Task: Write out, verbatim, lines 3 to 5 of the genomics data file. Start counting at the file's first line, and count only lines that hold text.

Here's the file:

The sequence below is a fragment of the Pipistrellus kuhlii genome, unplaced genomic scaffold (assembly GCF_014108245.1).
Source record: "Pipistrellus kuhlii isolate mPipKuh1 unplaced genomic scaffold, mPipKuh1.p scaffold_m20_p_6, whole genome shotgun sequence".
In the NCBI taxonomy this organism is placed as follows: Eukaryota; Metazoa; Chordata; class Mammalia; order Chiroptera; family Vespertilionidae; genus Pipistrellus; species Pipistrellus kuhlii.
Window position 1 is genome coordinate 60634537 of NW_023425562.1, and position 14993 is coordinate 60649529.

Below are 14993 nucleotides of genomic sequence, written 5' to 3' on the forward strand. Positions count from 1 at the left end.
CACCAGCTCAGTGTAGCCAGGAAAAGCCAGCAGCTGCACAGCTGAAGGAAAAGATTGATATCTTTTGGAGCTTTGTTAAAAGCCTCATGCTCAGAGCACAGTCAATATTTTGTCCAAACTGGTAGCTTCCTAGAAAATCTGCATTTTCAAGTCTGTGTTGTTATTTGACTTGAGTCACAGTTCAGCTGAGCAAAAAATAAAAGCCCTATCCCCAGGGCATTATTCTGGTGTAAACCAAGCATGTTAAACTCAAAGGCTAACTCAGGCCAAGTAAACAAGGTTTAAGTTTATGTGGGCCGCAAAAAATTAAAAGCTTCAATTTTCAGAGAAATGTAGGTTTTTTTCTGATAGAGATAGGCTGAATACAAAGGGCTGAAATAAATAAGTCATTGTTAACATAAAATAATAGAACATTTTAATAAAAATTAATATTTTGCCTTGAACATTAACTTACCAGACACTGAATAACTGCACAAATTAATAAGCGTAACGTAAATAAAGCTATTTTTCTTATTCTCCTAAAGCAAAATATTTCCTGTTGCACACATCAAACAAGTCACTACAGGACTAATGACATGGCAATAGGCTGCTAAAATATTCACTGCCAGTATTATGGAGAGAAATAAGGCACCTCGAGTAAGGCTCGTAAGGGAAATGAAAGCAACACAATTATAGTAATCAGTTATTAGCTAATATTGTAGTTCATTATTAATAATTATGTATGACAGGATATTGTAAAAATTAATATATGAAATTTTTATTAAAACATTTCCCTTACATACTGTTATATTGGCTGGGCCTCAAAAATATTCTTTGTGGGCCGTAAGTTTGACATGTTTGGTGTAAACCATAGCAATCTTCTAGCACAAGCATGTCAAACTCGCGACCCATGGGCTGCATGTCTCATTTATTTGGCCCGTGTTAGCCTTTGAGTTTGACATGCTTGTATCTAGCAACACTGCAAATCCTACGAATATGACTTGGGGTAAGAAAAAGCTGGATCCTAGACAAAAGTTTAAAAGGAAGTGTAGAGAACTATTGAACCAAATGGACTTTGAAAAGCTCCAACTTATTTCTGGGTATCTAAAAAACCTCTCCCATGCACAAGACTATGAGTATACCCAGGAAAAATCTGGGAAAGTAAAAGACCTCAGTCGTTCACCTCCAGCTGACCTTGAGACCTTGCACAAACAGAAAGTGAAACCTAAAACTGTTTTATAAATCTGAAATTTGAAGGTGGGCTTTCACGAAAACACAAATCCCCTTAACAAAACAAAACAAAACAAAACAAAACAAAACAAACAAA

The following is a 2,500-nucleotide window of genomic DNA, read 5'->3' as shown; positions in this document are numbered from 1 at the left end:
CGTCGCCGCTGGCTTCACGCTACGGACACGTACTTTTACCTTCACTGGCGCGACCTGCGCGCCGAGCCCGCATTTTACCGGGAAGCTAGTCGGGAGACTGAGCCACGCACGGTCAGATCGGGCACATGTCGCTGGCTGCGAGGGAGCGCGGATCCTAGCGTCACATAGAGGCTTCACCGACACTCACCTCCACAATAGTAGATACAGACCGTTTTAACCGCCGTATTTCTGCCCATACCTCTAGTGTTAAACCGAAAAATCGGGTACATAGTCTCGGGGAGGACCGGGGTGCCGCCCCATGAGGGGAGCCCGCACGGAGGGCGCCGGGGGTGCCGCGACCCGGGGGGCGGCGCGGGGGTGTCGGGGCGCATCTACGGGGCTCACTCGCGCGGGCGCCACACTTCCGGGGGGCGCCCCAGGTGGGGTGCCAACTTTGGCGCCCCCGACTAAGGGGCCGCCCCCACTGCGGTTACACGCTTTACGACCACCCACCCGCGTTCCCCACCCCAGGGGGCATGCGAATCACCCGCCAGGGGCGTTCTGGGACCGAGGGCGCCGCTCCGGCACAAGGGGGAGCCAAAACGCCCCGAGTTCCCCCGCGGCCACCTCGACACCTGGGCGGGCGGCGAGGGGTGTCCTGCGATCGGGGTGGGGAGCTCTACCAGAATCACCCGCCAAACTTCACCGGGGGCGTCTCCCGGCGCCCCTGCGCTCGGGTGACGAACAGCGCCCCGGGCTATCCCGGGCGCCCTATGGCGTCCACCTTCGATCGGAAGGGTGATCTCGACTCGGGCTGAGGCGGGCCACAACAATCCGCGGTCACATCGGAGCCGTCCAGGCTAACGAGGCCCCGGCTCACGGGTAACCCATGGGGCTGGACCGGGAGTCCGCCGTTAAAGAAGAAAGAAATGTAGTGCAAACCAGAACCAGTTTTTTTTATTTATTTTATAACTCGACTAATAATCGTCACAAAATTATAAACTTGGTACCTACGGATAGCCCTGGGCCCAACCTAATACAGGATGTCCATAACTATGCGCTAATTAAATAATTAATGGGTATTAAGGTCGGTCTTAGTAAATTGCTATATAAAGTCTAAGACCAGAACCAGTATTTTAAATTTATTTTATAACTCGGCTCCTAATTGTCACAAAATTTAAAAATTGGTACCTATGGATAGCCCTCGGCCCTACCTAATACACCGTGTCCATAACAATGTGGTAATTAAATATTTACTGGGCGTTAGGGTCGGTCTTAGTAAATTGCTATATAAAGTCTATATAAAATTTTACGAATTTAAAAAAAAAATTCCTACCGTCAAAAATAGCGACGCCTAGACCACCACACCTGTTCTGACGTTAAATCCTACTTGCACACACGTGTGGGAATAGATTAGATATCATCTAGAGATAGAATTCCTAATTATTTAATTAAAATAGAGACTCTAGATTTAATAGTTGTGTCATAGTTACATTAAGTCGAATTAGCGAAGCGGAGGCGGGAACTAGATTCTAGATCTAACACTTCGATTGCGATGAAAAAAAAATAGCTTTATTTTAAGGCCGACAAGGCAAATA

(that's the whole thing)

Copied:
In the NCBI taxonomy this organism is placed as follows: Eukaryota; Metazoa; Chordata; class Mammalia; order Chiroptera; family Vespertilionidae; genus Pipistrellus; species Pipistrellus kuhlii.
Window position 1 is genome coordinate 60634537 of NW_023425562.1, and position 14993 is coordinate 60649529.

Below are 14993 nucleotides of genomic sequence, written 5' to 3' on the forward strand. Positions count from 1 at the left end.